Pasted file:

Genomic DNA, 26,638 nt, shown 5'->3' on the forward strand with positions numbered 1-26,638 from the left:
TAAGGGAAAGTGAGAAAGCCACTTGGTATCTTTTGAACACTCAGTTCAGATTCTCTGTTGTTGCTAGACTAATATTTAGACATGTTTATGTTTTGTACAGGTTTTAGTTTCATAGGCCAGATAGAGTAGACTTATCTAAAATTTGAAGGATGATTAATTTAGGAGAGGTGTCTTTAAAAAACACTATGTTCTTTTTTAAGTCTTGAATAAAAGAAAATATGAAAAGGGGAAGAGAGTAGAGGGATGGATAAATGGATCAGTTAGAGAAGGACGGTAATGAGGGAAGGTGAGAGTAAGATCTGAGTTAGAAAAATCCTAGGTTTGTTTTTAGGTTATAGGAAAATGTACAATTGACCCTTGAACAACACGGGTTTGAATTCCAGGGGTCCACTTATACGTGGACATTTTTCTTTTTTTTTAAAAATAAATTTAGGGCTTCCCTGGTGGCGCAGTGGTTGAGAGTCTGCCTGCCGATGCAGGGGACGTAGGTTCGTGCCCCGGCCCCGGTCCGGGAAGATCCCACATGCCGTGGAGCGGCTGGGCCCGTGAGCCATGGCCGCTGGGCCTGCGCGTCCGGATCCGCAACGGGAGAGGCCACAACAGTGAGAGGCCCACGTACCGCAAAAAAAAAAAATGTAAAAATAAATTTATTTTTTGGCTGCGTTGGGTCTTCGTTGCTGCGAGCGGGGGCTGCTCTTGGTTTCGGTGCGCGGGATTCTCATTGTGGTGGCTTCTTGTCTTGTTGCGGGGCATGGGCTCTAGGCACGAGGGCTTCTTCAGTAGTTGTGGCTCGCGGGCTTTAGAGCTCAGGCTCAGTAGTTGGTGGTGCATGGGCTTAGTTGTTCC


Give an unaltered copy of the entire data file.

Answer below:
Genomic DNA, 26,638 nt, shown 5'->3' on the forward strand with positions numbered 1-26,638 from the left:
TAAGGGAAAGTGAGAAAGCCACTTGGTATCTTTTGAACACTCAGTTCAGATTCTCTGTTGTTGCTAGACTAATATTTAGACATGTTTATGTTTTGTACAGGTTTTAGTTTCATAGGCCAGATAGAGTAGACTTATCTAAAATTTGAAGGATGATTAATTTAGGAGAGGTGTCTTTAAAAAACACTATGTTCTTTTTTAAGTCTTGAATAAAAGAAAATATGAAAAGGGGAAGAGAGTAGAGGGATGGATAAATGGATCAGTTAGAGAAGGACGGTAATGAGGGAAGGTGAGAGTAAGATCTGAGTTAGAAAAATCCTAGGTTTGTTTTTAGGTTATAGGAAAATGTACAATTGACCCTTGAACAACACGGGTTTGAATTCCAGGGGTCCACTTATACGTGGACATTTTTCTTTTTTTTTAAAAATAAATTTAGGGCTTCCCTGGTGGCGCAGTGGTTGAGAGTCTGCCTGCCGATGCAGGGGACGTAGGTTCGTGCCCCGGCCCCGGTCCGGGAAGATCCCACATGCCGTGGAGCGGCTGGGCCCGTGAGCCATGGCCGCTGGGCCTGCGCGTCCGGATCCGCAACGGGAGAGGCCACAACAGTGAGAGGCCCACGTACCGCAAAAAAAAAAAATGTAAAAATAAATTTATTTTTTGGCTGCGTTGGGTCTTCGTTGCTGCGAGCGGGGGCTGCTCTTGGTTTCGGTGCGCGGGATTCTCATTGTGGTGGCTTCTTGTCTTGTTGCGGGGCATGGGCTCTAGGCACGAGGGCTTCTTCAGTAGTTGTGGCTCGCGGGCTTTAGAGCTCAGGCTCAGTAGTTGGTGGTGCATGGGCTTAGTTGTTCC